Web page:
The Federal Government has proposed a new regime for the
handling of complaints by customers of banks. While banks are
already required to have a consumer complaints procedure in place
and to be a member of an external complaints body where unresolved
complaints can be referred, the current system has not been
satisfactory to many of the banks or consumers.
The Current Consumer Complaints System
While the vast majority of consumer complaints against banks are
settled based on the internal procedures of each bank, any complain
that cannot be so settled has, in the past, been referred to the
federally appointed Ombudsman for Banking Services and Investments
("OBSI"). On the bank side, two of Canada's banks
made the decision to no longer use the services of OBSI and
instead, hired their own dispute resolution service. On the
consumer side, the complaint was that there was uncertainty as to
the manner in which a complaint would be handled if the internal
The Proposed System
Under the new proposed system, external complaints bodies will
be established to hear consumer complaints. Those external
complaints bodies must be first approved by the Minister of
Finance. The Financial Consumer Agency of Canada ("FCAC")
will administer the approval process for such external complaints
bodies, conduct an in-depth review of external complaints bodies
prior to consideration for the approval by the Minister of Finance
and monitor and enforce compliance with the standard that will be
The Government has proposed new regulations to be known as the
"External Complaints Bodies Regulations"
that will set the standard that external complaints bodies must
meet for approval as well as the obligations of Canadian banks to
use these entities. The proposed regulations are intended to ensure
that external complaints bodies are accessible (consumers will be
guaranteed that complaint handling is easily accessible and
available at no cost); accountable (the external complaints body is
accountable to consumers, banks and the FCAC); independent
(consumers will be provided with an independent and impartial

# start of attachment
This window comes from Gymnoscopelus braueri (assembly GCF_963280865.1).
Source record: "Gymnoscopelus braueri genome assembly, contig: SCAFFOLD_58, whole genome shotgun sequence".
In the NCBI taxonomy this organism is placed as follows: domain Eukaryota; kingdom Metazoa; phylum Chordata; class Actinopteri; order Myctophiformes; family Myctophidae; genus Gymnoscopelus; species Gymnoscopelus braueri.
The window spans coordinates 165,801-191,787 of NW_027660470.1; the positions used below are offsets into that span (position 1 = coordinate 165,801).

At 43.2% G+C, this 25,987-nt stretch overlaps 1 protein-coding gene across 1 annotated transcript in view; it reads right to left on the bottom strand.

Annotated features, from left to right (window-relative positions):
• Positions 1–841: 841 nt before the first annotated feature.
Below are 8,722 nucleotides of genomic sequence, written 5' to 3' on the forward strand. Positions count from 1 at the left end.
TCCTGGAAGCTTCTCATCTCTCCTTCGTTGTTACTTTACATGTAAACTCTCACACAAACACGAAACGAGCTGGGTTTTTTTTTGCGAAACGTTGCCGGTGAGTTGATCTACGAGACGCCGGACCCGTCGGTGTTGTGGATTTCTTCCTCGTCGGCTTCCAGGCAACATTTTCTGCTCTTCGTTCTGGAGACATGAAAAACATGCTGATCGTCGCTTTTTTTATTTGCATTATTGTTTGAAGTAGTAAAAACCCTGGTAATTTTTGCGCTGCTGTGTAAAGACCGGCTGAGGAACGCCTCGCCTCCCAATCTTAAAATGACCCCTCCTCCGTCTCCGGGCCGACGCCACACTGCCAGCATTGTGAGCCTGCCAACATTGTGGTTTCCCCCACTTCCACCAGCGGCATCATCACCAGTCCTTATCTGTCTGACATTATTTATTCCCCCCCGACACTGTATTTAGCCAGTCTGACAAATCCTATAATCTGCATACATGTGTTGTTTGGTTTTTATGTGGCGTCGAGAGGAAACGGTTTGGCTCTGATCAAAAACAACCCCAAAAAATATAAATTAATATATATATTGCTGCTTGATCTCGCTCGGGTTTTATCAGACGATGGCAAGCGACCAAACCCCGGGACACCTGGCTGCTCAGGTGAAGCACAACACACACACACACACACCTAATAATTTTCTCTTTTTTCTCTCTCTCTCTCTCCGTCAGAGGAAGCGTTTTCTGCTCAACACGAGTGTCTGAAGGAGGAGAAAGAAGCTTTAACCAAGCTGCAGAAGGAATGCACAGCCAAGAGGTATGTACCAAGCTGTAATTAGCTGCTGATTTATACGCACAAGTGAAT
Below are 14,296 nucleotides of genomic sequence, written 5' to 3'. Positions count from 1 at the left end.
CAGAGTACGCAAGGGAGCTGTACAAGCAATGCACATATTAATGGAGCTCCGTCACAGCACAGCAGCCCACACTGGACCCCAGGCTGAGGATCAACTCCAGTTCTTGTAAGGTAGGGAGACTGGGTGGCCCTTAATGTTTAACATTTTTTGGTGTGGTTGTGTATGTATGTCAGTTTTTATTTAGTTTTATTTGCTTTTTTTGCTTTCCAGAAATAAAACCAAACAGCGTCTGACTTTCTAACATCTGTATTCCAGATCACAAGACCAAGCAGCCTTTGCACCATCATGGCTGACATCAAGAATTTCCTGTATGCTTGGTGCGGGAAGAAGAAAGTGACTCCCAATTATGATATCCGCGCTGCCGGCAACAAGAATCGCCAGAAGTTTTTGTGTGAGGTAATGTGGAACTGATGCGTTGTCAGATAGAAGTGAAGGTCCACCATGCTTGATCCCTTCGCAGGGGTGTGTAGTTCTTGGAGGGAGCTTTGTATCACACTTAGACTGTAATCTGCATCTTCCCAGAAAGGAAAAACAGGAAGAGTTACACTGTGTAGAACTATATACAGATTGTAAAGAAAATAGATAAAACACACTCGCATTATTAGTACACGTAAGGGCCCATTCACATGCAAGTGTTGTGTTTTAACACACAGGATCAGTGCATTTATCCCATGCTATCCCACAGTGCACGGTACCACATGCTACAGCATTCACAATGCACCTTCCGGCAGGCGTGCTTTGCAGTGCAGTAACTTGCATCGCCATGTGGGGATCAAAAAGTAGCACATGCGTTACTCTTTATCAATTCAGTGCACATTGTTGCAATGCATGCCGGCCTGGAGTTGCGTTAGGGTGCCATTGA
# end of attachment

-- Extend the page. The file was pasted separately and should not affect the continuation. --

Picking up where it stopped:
hearing for their complaint); transparent (information on external
complaints bodies will allow consumers to compare the effectiveness
of the external complaints bodies as their information will be made
available to the public on their operations, membership and
funding); effective (consumers and the resolution of complaints
would be the focus for all external bodies as opposed to a broader
dispute resolution entity); timely (consumers would see complaints
resolved within 120 days as opposed to the current industry
standard of 180 days); and cooperative (banks and external
complaints bodies would be expected to cooperate so the process
The proposed regulations are subject to a comment period.
Stephen Clarks' practice focuses on
financial institutions and corporate finance.
The content of this article is intended to provide a general
guide to the subject matter. Specialist advice should be sought
about your specific circumstances.
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Under the Income Tax Act, the Employment Insurance Act, and the Excise Tax Act, a director of a corporation is jointly and severally liable for a corporation's failure to deduct and remit source deductions or GST.
Under the Income Tax Act, the Employment Insurance Act, the Canada Pension Plan Act and the Excise Tax Act, a director of a corporation is jointly and severally liable for a corporation's failure to deduct and remit source deductions.
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